The White Dragon (2004) / Action-Comedy
aka Fei Hap Siu Baak Lung
aka The Flying Heroine: Little White Dragon
MPAA Rated: Not rated, but probably PG-13 for violence, language and crude humor
Running time: 92 min.
Cast: Cecilia Cheung, Frances Ng, Andy On, Liu Lei, Hiu Sheu Hung, Patrick Tang, Suet Nay, Kitty Yuen
Director: Wilson Yip
Screenplay: Wilson Yip, Lo Yiu Fai (a remake of the classic 1968 kung fu film, The White Dragon)
Almost a guilty pleasure of sorts, The White Dragon is far too uneven to be called a truly successful film, but there are moments that are quite memorable, either because they are so bizarre or because they are actually laugh-out-loud funny. Written and directed by the highly eclectic filmmaker Wilson Yip (Bio Zombie, 2002), the spoof of wuxia mixed with anachronistic sight gags is eclectic in and of itself, and while it definitely won't be everyone's thing, there's just something refreshingly silly about it that is hard to dislike. Despite some funny moments, Yip isn't very successful at keeping all of these wild ideas of his consistent with the rest of the story, which is a fairly conventional romance about a woman torn between two lovers on opposite sides of the law.
Cecilia Cheung (Lost in Time, Cat and Mouse) stars as Black Phoenix, a pretty, young, and vain student who thinks she has what it takes to woo the most desirable eligible bachelor in the land, Second Prince Tian Yang (Andy On, Finding Mr. Perfect). Utilizing her prodigious skill in music, Phoenix finds her audience with the Prince, who is won over by her music and natural beauty. Meanwhile, a cold-blooded assassin (Francis Ng, The Mission) has been rumored to be around the castle, possibly there to assassinate the fair prince. He goes by the moniker of Chicken Feathers, because a trail of chicken feathers follows him when he is out to make a kill. Chicken Feathers is challenged by White Dragon, an elderly woman with proficient skills in martial arts to almost match his, but not quite enough it seems. Before she expires, White Dragon transfers her kung fu knowledge into empty shell Black Phoenix, turning the young woman into the prettiest martial arts expert around. Although she doesn't understand her new powers, she does noble deeds like rob from the rich and give to the poor, but only because doing such things prevents her from getting acne. This also puts her face-to-face with the blind swordsman, Chicken Feathers, who is still too good for the new White Dragon, although he does nurse her back to health after their heated battle. While Chicken Feathers plays nurse, White Dragon seeks to find his weak point to stop him once and for all.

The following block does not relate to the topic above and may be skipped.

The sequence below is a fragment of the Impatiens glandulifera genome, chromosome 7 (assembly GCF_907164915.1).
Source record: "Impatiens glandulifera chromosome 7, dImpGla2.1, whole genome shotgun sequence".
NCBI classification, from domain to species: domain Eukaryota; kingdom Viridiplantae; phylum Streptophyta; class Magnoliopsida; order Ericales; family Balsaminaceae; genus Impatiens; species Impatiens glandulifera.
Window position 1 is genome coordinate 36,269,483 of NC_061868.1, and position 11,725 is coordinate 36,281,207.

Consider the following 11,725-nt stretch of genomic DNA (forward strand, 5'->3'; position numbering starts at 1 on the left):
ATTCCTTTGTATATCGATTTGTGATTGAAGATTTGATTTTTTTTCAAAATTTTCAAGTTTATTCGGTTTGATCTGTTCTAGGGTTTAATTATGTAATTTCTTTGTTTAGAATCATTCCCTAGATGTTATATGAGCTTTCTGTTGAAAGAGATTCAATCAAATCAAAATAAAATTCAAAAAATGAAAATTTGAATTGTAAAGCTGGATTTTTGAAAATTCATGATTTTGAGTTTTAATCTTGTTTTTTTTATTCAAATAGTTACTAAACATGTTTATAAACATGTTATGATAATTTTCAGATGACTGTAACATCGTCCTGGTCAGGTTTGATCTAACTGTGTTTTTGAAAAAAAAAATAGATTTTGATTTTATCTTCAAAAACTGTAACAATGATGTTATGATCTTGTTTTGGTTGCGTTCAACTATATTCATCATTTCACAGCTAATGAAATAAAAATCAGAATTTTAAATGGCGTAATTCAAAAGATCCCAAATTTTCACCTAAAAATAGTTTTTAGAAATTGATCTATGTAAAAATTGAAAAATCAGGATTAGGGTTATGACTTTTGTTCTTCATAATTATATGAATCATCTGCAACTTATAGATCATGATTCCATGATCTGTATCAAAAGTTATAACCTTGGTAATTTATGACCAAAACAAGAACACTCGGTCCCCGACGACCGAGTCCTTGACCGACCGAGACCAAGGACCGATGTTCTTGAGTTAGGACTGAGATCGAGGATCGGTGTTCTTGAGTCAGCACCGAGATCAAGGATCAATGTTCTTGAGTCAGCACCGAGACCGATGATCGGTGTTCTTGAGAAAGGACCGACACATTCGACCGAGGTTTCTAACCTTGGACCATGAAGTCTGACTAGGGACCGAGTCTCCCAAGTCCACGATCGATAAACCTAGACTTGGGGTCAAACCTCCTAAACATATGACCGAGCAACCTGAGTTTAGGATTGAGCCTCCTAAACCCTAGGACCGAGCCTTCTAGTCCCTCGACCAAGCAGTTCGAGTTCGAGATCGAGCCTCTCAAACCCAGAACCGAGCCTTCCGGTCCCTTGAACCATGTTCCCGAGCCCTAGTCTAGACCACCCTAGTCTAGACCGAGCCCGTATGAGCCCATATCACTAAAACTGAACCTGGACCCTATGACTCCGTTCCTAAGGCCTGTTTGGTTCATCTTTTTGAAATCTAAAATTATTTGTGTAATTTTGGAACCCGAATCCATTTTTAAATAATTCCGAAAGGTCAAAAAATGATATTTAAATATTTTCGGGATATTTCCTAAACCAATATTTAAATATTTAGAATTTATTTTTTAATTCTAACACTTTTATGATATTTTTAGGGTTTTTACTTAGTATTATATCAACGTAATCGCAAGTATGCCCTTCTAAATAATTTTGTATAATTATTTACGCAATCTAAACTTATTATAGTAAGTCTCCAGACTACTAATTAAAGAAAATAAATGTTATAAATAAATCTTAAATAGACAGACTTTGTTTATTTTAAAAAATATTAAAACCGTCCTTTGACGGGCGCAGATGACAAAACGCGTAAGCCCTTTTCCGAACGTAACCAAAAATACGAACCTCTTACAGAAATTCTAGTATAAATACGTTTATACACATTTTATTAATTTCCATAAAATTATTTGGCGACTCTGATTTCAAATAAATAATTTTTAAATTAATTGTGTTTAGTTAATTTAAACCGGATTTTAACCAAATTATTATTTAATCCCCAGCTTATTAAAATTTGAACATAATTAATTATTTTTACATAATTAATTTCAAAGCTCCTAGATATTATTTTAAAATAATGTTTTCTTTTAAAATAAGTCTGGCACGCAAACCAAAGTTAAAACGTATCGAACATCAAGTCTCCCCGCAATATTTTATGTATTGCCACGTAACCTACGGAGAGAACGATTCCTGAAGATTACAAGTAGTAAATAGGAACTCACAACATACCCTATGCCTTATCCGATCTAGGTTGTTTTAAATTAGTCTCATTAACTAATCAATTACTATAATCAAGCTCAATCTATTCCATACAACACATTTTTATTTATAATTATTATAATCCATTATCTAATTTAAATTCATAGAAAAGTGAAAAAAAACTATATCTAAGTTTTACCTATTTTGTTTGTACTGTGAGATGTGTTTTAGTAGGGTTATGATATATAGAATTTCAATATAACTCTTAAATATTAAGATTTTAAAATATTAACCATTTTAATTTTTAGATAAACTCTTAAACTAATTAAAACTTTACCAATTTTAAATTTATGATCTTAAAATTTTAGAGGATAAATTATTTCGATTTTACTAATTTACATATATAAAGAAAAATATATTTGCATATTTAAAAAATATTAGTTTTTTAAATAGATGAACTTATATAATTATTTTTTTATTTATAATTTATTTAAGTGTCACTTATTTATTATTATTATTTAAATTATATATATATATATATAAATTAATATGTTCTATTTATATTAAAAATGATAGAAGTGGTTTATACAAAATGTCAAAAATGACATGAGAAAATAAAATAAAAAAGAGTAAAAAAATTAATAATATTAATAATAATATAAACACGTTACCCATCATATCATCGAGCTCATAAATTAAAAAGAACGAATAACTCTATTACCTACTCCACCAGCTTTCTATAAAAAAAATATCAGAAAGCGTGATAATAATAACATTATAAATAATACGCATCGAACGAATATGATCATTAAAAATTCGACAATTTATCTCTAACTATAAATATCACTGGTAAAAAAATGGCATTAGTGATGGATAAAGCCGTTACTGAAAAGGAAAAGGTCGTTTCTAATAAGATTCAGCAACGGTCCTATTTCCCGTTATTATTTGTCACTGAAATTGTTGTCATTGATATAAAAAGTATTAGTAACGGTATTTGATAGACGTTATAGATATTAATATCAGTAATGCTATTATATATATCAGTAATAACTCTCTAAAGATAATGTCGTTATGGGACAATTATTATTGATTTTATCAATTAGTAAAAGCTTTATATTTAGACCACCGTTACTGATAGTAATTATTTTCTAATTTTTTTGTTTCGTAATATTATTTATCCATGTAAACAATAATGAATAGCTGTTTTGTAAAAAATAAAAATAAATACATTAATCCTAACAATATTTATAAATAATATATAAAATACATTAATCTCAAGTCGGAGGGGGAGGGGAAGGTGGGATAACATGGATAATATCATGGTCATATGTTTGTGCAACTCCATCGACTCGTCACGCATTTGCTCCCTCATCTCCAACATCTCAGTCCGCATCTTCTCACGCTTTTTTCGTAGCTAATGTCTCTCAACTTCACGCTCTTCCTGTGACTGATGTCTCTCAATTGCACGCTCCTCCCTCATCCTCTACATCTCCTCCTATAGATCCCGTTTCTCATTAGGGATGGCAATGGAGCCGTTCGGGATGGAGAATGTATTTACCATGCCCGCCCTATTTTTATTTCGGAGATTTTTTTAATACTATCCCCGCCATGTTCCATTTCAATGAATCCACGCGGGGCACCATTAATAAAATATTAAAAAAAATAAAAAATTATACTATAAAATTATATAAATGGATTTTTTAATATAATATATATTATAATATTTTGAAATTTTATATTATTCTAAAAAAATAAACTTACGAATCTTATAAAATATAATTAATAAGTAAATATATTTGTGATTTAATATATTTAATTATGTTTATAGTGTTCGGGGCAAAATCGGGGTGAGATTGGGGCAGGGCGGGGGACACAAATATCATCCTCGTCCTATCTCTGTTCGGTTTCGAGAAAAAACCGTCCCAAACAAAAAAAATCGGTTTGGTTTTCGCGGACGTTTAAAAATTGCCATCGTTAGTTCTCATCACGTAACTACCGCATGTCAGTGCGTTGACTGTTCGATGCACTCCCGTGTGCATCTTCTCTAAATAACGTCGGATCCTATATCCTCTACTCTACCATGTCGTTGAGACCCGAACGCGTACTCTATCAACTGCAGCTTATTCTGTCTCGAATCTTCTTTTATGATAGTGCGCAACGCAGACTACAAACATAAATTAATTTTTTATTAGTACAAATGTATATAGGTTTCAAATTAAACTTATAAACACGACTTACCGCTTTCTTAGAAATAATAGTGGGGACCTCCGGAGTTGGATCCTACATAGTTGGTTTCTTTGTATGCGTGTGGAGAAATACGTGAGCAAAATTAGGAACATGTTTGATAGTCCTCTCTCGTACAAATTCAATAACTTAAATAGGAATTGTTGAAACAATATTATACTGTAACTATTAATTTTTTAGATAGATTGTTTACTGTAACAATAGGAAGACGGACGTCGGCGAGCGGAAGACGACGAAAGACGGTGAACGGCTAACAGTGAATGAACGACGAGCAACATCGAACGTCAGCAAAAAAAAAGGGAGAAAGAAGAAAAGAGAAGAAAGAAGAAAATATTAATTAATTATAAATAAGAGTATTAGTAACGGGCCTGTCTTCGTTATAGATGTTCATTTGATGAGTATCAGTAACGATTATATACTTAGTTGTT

Although it runs at a scant 90 minutes, there's a lot going on in The White Dragon, although this does come at a heavy price to the overall experience. While the humor does add a nice flavor to the formulaic action elements, these moments occur too sporadically for the proper tone to ever set in. The film starts off in conventional mode, only to have the humor kick in with a very anachronistic sight gag showing the transfer of powers between White Dragon and Black Phoenix as represented by a Microsoft Windows file transfer display (I'll admit, it was funny). From then on, many other gags do appear, but not really often enough to take this as a pure comedy, especially when the romance and deadly assassination stories are mostly handled with earnest seriousness.
If one were to compare The White Dragon to its closest American counterpart, I would probably put it in the same genre as Shrek, although this is a live-action film. Both tell very routine stories that are injected with modern day references for some laughs. The White Dragon isn't as successful as Shrek, however, as the writing isn't sharp enough to keep the energy going, while the fight choreography and strange sound effects shows that Yip isn't really an expert yet at crafting kung fu action. He seems far more comfortable in the smaller story of the potential romance between Chicken Feathers and Black Phoenix, which would probably have made for a nice story on its own, if it wasn't sandwiched in between the silliness and the violence.
For all of its charm, The White Dragon probably doesn't have enough juice to satisfy anyone who isn't into heavily quirky movies that tinker with long-established conventions without any logical sense. It's a movie that asks us not to take it seriously during some scenes, and then wants us to be truly engaged in others -- a feat that only a true master storyteller can pull off. Yip shows here that he is not quite ready to take up such a mantle.
©2005 Vince Leo